Mockingjay

Unable to read Mockingjay until three days after its release, I stayed off Twitter and Facebook to avoid spoilers. I ignored emails with Mockingjay thoughts or links to book reviews. I didn't even read the book jacket. When I'm looking forward to a book, especially the last in a series, I want to dive in with a blank slate.

If you loved the first two books of The Hunger Games series by Suzanne Collins, you should do the same. Stop reading this review and dive into Mockingjay. It's worth it; you'll adore it. It may even make you cry.

If you haven't started reading The Hunger Games series (Jodi, are you listening?), you should also stop reading and go get the first book. What's not to love? A country divided and ruled by the ruthless Capitol, and a strong, smart girl challenging them at every turn. Succumb to peer pressure and start reading already.

If any of you made it this far, you're the diehards, the ones who loved the first two books and have already finished Mockingjay. This review is for you.

The last time we saw Katniss, she was again defying the Capitol and living through the Hunger Games. The fight-to-the-death games, forced upon each District of Panem by the cruel Capitol and broadcast live across the nation, were just as violent as ever, but these games ended with half of the surviving victors whisked away to safety and the other half captured by the Capitol. Little did Katniss know, these games were actually a critical part in the uprising against the Capitol.

Mockingjay opens with the aftermath of the Capitol's retaliation when we follow Katniss through the wreckage that was her home, District 12. Walking over skulls and on ashes, Katniss blames herself for those who died and she contemplates whether or not she can do what they're asking of her in District 13.

District 13, thought to have been destroyed years earlier, is the home base for the uprising, and they need Katniss. Beloved because of her defiance in the Hunger Games, District 13 believes Katniss can unite all the districts and encourage them to fight.

Making Katniss the face of the uprising doesn't necessarily sit well with her. Are they just using her as a pawn in a game, just like she was during the Hunger Games? Throughout Mockingjay Katniss questions this and the cruelty of war, from both sides of the conflict. Where do you draw the lines for what is acceptable in war? Can that even be defined?

Mockingjay is a great ending to The Hunger Games series, though it is unsettling and has its share of sorrow. Some of your favorite characters may die and the final question – will she choose her best friend Gale or her Hunger Games partner Peeta? – will be answered, though nothing really ends happily here. You will have some hope, but I just felt overwhelming sadness for Katniss, so the little bit of hope I had wasn't enough. War is a bitch.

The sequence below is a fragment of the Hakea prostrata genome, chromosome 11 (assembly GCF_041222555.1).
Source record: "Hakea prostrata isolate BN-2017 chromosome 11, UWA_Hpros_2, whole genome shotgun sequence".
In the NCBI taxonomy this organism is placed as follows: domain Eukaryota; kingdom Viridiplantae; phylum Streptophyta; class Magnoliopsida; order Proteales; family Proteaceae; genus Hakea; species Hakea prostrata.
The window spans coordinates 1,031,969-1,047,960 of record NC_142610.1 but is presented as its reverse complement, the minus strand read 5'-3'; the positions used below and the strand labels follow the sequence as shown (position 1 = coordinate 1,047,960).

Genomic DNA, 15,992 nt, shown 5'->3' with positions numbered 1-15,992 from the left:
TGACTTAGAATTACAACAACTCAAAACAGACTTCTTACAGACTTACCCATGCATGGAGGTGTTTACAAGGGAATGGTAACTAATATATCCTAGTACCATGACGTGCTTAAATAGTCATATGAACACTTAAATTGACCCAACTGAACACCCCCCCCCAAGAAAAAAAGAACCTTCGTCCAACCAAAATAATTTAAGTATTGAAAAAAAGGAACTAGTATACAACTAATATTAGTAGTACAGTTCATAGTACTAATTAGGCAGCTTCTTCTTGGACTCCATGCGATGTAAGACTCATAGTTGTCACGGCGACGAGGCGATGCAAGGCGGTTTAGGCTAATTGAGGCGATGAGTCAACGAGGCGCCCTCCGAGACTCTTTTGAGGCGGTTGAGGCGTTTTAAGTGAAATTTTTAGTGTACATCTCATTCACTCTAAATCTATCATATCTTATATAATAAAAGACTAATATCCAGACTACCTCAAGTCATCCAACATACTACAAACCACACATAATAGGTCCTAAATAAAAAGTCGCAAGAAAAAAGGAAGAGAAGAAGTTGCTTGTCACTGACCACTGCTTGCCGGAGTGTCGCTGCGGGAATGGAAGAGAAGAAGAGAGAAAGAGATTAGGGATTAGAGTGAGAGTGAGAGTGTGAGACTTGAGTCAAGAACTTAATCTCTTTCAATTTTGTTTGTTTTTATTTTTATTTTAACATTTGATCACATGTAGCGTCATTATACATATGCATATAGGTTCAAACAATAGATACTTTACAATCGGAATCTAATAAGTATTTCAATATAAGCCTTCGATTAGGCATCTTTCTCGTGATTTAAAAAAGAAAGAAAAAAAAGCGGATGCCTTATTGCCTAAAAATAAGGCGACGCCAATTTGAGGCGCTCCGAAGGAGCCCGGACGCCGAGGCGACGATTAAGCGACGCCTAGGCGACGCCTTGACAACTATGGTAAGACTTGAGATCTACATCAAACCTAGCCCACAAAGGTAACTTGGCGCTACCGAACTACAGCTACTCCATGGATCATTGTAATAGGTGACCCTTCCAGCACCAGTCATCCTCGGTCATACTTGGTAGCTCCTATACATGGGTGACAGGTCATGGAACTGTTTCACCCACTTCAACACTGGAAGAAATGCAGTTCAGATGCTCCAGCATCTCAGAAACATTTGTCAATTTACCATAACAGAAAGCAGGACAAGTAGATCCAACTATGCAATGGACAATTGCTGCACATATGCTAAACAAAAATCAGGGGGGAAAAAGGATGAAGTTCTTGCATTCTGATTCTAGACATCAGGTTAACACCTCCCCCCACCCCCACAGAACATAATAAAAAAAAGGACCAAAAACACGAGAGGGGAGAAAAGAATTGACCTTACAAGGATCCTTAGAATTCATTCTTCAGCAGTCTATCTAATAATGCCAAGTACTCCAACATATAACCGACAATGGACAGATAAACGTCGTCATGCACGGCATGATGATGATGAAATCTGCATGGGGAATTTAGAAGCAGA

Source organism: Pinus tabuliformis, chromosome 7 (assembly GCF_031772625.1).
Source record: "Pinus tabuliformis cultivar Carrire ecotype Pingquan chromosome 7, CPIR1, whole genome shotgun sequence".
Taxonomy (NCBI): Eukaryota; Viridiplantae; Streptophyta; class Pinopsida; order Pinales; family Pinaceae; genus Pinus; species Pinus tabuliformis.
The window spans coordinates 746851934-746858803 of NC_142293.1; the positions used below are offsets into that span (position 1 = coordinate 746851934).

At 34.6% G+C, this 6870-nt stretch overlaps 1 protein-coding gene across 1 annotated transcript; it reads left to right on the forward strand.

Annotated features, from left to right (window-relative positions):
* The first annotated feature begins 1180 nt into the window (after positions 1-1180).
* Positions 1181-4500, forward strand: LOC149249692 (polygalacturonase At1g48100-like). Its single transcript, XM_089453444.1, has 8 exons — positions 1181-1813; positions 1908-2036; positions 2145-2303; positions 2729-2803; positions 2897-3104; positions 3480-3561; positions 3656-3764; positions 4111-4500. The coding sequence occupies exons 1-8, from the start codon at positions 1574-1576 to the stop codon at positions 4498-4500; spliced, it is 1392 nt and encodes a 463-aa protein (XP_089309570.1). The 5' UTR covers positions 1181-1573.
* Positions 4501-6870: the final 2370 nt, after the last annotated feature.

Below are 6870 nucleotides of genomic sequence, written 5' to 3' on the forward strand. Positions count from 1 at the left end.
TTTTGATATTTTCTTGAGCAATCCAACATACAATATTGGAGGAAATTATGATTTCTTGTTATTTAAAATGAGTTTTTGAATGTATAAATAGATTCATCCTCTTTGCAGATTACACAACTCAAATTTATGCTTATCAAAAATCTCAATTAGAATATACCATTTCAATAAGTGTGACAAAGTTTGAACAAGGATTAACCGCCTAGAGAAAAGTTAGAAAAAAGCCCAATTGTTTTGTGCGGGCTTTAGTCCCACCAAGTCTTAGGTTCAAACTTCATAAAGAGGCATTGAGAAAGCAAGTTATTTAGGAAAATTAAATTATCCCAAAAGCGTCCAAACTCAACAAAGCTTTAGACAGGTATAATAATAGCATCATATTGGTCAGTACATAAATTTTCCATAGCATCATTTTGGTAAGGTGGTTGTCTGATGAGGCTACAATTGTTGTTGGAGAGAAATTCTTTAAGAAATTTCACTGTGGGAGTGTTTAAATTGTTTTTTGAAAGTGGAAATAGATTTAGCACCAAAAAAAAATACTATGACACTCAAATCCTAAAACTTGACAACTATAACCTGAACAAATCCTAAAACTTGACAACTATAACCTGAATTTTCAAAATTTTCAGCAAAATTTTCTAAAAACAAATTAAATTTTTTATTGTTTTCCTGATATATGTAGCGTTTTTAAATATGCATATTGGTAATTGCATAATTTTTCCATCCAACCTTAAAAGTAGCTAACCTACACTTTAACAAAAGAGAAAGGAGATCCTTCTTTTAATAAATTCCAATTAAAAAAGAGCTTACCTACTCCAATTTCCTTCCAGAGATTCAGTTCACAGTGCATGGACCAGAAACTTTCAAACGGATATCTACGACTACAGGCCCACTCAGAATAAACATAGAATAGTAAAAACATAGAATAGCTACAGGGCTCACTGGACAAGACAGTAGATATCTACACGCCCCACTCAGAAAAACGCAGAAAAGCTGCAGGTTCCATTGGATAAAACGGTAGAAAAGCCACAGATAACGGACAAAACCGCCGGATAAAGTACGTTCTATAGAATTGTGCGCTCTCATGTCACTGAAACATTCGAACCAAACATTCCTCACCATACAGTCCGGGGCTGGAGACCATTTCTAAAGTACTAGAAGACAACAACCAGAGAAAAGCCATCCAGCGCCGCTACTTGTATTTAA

(Visited 9 times, 1 visits today)

3 Comments

  1. Beth 01.Sep.10 at 10:23 am

    I just finished Mockingjay. I expected to tear through it, but I didn’t even think about it when I wasn’t reading. I loved the last 100 pages or so, but before that–not so much. I’ll have to reread it, but I had a hard time keeping track of where they were and why things were happening, and Katniss felt very passive. I’ve since read reviews saying that was on purpose, to show her PTSD–maybe so. Maybe I’ll reread it. I’m not sure I’d recommend the series to someone who hasn’t read it, but I’d definitely recommend the first book.

    Reply
  2. LeAnn Suchy 01.Sep.10 at 11:50 am

    I didn’t want to say too much in my review and give away spoilers, because there are just so many fans out there, but I agree with you, it did move slower in the beginning than the last half of the book.

    I didn’t see Katniss as passive, though. During it I see her as very much anti-war, but then at the end I just felt so bad for her. Her sister, mother, and Gale are all gone, in different ways, and Haymitch is a drunk again. It’s almost like it reverted to pre-Hunger Games but without the looming threat of the Hunger Games.

    I still don’t buy it that the Hunger Games and war is over, though. I don’t necessarily think the future is going to be great, which is why Katniss was so hesitant to have children, too. Maybe the Hunger Games won’t be back as we know them, but something else evil will. I was definitely not hopeful when I finished reading it.

    But, maybe it’s good that it didn’t end hopeful and cheery. Would that have been true to the disaster that happened to Katniss during all these books?

    Reply
  3. One time H.G. lover 01.Sep.10 at 4:39 pm

    Ill be honest I messed up in getting my friends into this series. I hope I give agreat spoiler because this book brought me to tears at the death of innocent Prim, loving Finnick, new character Boggs, and the loss of gale although he is not dead he might as well be. This is by far the worst book I have ever read. It has destroyed how I felt about the hunger games series. I loved it. But suzzane collins screwed up when writing this book. What makes this worse is everyone else saying it was great. Prims death was spoiled to me by a friend. And although I knew he death was coming it was horrible. If prim hadn’t died… Well I might still have that love for the series. Suzanne collins will forever be the worst author in my mind and heart… You do not describe the body parts lieing on the ground of CHILDREN after they get blown up. Good bye Mockingjay and good riddance!!

    Reply

Leave A Comment

Your email address will not be published. Required fields are marked *